Getting back to basics: How to naturally improve your sense of well-being

Look at a tree, a flower, a plant. Let your awareness rest upon it. How still they are, how deeply rooted in Being. Allow nature to teach you stillness. ~ Eckhart Tolle

I recently attended a summit at the Atlanta Botanical Gardens hosted by the Atlanta Regional Commission. I felt so fortunate to hear experts speak on the topic of health and the environment and the healing value of nature. It took me back to my days of studying environmental psychology, environmental health and most recently integrative health when we talked extensively about this topic. Ecotherapy, anyone?

With so much great information that the speakers shared, this is one piece of data stood out to me:

The majority of people spend more than 90% of their time indoors.


Nancie - Sope Creek Sept 2013
Nancie - Sope Creek Sept 2013

While I love being a city dweller, one major reason is due to the ability to walk to so many great restaurants, cafes and the like. I rarely drive these days. There are also walking paths for urban exploring. At the same time, making an effort to be immersed in nature can make a world of difference.

(Psst...That's me in the pic. :))

So here’s what’s awesome: Nature can have such an IMMEDIATE impact on our mental well-being.

We know that we feel good when we get fresh air and see beautiful scenery. We know how we feel when we are someplace that is breathtaking. How often do we make a conscious effort to do this? (Kudos if you do this often!)

Not only do we know getting outside helps us feel great, research clearly shows that experiencing the natural environment and green spaces reduces stress, improves cognitive function and promotes a more centered and calm outlook.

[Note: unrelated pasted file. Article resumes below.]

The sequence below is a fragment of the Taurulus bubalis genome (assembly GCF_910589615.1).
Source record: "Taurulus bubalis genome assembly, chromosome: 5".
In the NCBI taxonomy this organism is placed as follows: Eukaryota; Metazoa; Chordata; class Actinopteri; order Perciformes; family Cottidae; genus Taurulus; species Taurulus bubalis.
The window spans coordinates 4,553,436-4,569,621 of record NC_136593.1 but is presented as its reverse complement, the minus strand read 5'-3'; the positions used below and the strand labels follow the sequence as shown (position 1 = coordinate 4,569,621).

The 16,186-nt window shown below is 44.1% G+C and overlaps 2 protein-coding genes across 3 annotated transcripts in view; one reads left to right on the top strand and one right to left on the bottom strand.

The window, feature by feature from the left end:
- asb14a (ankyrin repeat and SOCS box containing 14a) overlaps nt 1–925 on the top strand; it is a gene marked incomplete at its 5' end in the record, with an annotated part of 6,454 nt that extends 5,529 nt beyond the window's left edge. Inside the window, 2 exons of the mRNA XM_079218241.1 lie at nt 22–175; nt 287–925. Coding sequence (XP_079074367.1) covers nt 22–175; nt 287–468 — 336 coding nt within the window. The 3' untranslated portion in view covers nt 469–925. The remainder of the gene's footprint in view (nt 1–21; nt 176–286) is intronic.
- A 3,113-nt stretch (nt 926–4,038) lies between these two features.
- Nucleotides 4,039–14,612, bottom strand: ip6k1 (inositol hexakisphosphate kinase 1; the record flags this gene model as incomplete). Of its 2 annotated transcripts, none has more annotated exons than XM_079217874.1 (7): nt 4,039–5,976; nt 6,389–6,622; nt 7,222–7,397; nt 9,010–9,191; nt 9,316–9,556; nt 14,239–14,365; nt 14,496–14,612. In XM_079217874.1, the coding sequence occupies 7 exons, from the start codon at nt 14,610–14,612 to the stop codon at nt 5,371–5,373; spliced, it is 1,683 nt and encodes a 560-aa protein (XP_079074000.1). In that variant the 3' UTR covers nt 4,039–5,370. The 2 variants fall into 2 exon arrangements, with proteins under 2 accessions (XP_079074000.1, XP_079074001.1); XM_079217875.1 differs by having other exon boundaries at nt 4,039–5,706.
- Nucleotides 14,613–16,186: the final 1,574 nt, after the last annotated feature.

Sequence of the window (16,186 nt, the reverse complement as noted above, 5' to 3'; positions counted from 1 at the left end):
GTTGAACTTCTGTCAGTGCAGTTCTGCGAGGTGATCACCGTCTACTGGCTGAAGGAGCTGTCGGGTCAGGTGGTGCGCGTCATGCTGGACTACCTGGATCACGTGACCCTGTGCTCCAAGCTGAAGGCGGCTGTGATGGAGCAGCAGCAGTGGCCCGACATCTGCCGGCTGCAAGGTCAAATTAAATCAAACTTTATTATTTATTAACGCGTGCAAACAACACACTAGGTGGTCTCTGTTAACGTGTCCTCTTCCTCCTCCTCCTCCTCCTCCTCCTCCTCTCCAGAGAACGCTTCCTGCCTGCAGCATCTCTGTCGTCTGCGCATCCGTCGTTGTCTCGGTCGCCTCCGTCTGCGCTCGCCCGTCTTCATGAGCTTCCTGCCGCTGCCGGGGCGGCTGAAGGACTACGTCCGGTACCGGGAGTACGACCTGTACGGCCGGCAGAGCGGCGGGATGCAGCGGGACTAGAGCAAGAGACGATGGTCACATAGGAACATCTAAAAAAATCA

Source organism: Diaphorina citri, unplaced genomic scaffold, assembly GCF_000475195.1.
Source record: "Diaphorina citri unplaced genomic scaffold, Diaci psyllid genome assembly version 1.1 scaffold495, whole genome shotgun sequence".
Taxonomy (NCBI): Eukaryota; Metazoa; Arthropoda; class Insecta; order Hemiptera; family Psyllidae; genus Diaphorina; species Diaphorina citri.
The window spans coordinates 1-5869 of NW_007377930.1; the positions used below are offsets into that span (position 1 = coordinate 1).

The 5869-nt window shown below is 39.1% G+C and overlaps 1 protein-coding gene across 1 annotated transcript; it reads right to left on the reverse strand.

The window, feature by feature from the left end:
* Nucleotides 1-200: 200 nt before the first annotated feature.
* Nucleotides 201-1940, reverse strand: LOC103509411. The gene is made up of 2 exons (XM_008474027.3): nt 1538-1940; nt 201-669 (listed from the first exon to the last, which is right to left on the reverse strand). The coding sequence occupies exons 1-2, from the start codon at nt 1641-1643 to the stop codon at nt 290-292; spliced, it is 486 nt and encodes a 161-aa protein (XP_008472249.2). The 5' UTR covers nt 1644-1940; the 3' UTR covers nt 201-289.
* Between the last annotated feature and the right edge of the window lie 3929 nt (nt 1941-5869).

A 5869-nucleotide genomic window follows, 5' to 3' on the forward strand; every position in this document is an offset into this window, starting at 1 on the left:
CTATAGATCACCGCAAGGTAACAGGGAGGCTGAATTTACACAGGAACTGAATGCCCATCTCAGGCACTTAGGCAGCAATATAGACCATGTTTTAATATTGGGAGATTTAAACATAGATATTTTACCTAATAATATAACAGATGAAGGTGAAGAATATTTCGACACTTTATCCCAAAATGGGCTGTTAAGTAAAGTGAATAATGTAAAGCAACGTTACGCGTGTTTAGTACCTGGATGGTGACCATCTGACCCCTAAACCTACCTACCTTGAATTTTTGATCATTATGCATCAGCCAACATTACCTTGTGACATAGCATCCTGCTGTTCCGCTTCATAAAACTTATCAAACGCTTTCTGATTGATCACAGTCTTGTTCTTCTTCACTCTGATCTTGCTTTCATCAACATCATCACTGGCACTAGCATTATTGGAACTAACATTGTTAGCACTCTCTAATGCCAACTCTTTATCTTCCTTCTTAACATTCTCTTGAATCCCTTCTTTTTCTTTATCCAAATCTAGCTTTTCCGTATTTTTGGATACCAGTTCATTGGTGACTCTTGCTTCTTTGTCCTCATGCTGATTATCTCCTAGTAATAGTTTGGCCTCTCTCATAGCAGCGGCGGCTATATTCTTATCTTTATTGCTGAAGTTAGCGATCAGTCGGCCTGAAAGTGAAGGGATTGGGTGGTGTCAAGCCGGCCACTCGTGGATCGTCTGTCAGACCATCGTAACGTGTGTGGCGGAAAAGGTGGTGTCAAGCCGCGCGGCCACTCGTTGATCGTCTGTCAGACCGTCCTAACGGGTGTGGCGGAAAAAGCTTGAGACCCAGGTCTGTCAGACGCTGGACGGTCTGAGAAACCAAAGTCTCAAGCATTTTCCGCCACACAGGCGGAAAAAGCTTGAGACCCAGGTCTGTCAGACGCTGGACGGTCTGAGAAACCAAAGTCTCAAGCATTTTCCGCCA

I once watched a documentary called, “The Science of Healing,” which features the story of a physician named Dr. Esther Sternberg and her recovery from illness. She traveled to Greece where she experienced a more relaxed lifestyle. Her healing was contributed in part due to the fact that she was regularly seeing incredibly beautiful, pleasant scenery. She took daily walks to fully immerse herself and to soak this in. This is simply one account of the powerful, healing abilities of nature. 

This also relates to flow as psychologist Mihaly Csikszentmihalyi believes that we can also use our vision to fully engage in enjoyable experiences. In our daily lives, we can choose to look for something new on our daily commute -- such as seeing the details of scenery differently -- rather than living on autopilot and blocking everything out as mundane.

On a related note, studies also suggest (such as one from 1984 by Dr. Roger Ulrich), that individuals who have a stay in the hospital have shorter recovery times, less need for high dosages of pain pills, reduced fear and less stressful thoughts when they have a window view, and particularly a view of vegetation and water. (Wow!)

Of course in nature, ALL senses can be fully utilized to bring about a greater sense of calm.

Being in nature is very grounding. Being fully present and even doing a walking meditation can do wonders. Being on your cell phone the whole time on your walk or in nature is not quite the same! ;-) Give yourself permission to unplug.

I’m a big fan of taking breaks and getting outside during your workday. It is not health promoting to stay indoors (sometimes nowhere near a window), staring at a computer all day under florescent lights, and eating lunch at your desk.

How can this apply to your life right now? Consider making the time to spend in nature, taking outdoor breaks or experiencing beautiful scenery. It’s always available to us and of course experiencing nature is a free way to enhance our well-being!

What are your next steps? Feel free to share your insights and nature self-care plan below!